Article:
Draper Fisher Jurvetson
    June 30, 2004

    “I just spent about an hour surfing around [JobCzar.US] with a bit of amazement. I run a little company…We are a team of folks who worked together at Amazon.com developing that company’s personalization and recommendations team and systems. We spent about 1.5 years thinking about what we wanted to build next. We thought a lot about online education tools. We thought a lot about classified ads and job networks. We thought a lot about reputation systems. We thought a bit about personalized advertising systems. We thought a lot about blogging and social networking systems. Eventually, we came up with the idea behind 43 Things.

    …I guess I’m mostly just fascinated that we’ve been working a very similar vein to the one you describe, without having a solid name for it (we call it ‘the age of the amateur’ or ‘networks of shared experiences’ instead of CLLCS, but believe me, we are talking about the same patterns and markets, if not in exactly the same way). Thanks for sharing what you have – its fascinating stuff.”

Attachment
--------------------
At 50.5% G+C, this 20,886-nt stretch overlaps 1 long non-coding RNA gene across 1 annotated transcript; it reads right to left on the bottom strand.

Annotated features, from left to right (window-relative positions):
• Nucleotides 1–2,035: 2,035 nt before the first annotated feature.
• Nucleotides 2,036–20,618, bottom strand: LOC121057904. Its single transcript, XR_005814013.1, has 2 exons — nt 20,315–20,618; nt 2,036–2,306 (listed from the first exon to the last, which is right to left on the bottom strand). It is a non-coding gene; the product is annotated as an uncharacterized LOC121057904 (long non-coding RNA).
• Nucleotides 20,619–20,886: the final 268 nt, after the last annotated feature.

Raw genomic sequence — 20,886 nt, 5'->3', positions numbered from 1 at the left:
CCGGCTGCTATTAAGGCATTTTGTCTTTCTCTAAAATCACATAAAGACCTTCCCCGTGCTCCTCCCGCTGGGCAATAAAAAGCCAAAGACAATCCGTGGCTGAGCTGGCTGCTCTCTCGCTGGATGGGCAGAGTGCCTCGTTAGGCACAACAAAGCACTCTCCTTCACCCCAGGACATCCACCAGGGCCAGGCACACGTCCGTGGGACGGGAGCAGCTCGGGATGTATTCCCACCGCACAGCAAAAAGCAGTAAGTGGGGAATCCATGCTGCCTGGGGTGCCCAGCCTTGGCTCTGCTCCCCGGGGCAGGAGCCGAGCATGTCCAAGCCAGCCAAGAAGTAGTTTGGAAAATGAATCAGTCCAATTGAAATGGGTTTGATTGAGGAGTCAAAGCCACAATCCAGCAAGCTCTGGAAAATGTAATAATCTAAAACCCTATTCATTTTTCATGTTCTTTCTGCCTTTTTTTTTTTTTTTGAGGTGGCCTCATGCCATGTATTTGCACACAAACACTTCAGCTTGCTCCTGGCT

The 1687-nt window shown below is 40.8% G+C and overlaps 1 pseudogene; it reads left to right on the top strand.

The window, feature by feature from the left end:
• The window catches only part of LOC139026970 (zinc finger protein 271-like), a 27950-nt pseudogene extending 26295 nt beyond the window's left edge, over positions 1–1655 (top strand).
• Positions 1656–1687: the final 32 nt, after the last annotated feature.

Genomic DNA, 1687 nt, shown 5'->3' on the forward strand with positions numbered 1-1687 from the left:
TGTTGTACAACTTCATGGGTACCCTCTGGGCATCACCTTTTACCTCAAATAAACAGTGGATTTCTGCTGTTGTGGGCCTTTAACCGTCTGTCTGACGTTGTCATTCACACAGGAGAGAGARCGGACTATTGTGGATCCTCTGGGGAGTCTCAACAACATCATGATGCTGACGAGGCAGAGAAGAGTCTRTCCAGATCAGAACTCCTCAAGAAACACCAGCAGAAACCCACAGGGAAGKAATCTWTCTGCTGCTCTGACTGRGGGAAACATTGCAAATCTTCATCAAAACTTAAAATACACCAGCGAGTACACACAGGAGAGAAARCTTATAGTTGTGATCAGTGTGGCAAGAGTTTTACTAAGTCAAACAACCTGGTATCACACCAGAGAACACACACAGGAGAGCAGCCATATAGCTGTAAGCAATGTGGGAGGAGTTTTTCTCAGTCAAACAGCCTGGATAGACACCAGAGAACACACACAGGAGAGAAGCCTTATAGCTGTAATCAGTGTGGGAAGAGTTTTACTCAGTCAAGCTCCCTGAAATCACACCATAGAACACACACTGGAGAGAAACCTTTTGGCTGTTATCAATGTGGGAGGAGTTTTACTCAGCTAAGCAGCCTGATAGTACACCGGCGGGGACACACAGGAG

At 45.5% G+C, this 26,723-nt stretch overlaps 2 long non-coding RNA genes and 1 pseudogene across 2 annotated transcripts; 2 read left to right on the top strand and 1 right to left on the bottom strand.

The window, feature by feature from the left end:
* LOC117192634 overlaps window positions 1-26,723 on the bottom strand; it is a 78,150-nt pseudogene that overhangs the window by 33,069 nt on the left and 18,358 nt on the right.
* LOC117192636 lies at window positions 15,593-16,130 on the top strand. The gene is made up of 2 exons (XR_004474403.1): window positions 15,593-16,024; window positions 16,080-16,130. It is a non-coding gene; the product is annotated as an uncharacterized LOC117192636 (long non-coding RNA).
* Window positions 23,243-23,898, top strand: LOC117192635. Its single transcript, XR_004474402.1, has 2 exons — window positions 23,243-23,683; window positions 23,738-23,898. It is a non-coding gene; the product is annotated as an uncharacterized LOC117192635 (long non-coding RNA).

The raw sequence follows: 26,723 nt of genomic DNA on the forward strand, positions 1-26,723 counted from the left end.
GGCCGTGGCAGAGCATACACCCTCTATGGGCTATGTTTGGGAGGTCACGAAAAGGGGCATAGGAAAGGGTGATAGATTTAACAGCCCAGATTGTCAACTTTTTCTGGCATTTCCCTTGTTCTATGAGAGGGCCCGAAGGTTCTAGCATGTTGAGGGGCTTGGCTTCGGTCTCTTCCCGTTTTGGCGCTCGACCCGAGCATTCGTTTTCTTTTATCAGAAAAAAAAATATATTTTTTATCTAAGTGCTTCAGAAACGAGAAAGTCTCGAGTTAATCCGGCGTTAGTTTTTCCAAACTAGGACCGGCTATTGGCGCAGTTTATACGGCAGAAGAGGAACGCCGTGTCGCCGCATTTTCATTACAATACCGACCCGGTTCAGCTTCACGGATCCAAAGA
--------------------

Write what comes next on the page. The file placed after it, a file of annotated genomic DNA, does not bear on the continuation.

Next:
Josh Peterson
    The Robot Co-op
    December 12, 2004

  4. I’m surprised that none of the other commenters mentioned DARPA. Tom Junod, in the December ’03 issue of Esquire (http://www.keepmedia.com/pubs/Esquire/2003/12/01/306681?from=search&criteria=darpa), wrote an entire piece discussing DARPA and several of the projects on which they work. They appear to have the very same model of doing some really cool R&D and only later taking the time to see if they can apply the technology. Google is not one of the first organizations to develop first and monetize later – only the most publicly known example.

  5. The question is really one of marginal costs as somebody has already pointed out. If you build a platform, a way to get things done, as your core business, then getting things done becomes cheap.

    The thing is that the internet, services, do enable that. A consultancy will employ good people when they find them. You have an open position and if you find 3 people that are good then you will employ them because the upside is very big.

    The same goes for coders. If you have a good way to manage coders that build things that are immensively scalable and reusable then you can just employ good people and take it from there. Especially if you create an environment conducive to creativity and creating new knowledge, then you can very well succeed if we are in a knowledge economy.

    You don’t need huge up front costs to cover to start something new. Several things likely have lots of similar problems. Getting statistics for high volume things is hard, but once it is settled you can do that for a lot of things. Launching big sites easily is a problem, but if you can do that it is settled.

    The problem becomes then the guiding light you all follow. You can’t run in all directions as you need some cohesive thing that bounds the company together, that makes it a person.

    Interesting times.